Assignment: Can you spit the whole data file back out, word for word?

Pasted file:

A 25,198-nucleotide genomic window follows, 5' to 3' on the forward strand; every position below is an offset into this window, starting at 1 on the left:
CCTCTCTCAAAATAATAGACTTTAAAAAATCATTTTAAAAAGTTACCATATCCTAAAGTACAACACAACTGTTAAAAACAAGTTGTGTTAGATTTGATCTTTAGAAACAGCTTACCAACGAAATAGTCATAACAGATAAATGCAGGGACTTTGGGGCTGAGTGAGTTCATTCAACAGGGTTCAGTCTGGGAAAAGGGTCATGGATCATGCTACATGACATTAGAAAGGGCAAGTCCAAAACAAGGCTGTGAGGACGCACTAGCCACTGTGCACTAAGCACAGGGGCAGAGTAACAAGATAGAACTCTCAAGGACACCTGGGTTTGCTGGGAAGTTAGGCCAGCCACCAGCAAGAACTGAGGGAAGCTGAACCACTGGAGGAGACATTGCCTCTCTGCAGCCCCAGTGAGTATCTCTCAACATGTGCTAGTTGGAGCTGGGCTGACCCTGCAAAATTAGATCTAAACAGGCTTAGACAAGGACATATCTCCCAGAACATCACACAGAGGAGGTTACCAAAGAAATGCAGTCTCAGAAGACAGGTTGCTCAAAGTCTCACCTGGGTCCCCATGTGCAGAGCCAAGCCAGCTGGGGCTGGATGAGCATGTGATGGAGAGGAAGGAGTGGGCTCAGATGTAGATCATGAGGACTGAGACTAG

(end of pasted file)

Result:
A 25,198-nucleotide genomic window follows, 5' to 3' on the forward strand; every position below is an offset into this window, starting at 1 on the left:
CCTCTCTCAAAATAATAGACTTTAAAAAATCATTTTAAAAAGTTACCATATCCTAAAGTACAACACAACTGTTAAAAACAAGTTGTGTTAGATTTGATCTTTAGAAACAGCTTACCAACGAAATAGTCATAACAGATAAATGCAGGGACTTTGGGGCTGAGTGAGTTCATTCAACAGGGTTCAGTCTGGGAAAAGGGTCATGGATCATGCTACATGACATTAGAAAGGGCAAGTCCAAAACAAGGCTGTGAGGACGCACTAGCCACTGTGCACTAAGCACAGGGGCAGAGTAACAAGATAGAACTCTCAAGGACACCTGGGTTTGCTGGGAAGTTAGGCCAGCCACCAGCAAGAACTGAGGGAAGCTGAACCACTGGAGGAGACATTGCCTCTCTGCAGCCCCAGTGAGTATCTCTCAACATGTGCTAGTTGGAGCTGGGCTGACCCTGCAAAATTAGATCTAAACAGGCTTAGACAAGGACATATCTCCCAGAACATCACACAGAGGAGGTTACCAAAGAAATGCAGTCTCAGAAGACAGGTTGCTCAAAGTCTCACCTGGGTCCCCATGTGCAGAGCCAAGCCAGCTGGGGCTGGATGAGCATGTGATGGAGAGGAAGGAGTGGGCTCAGATGTAGATCATGAGGACTGAGACTAG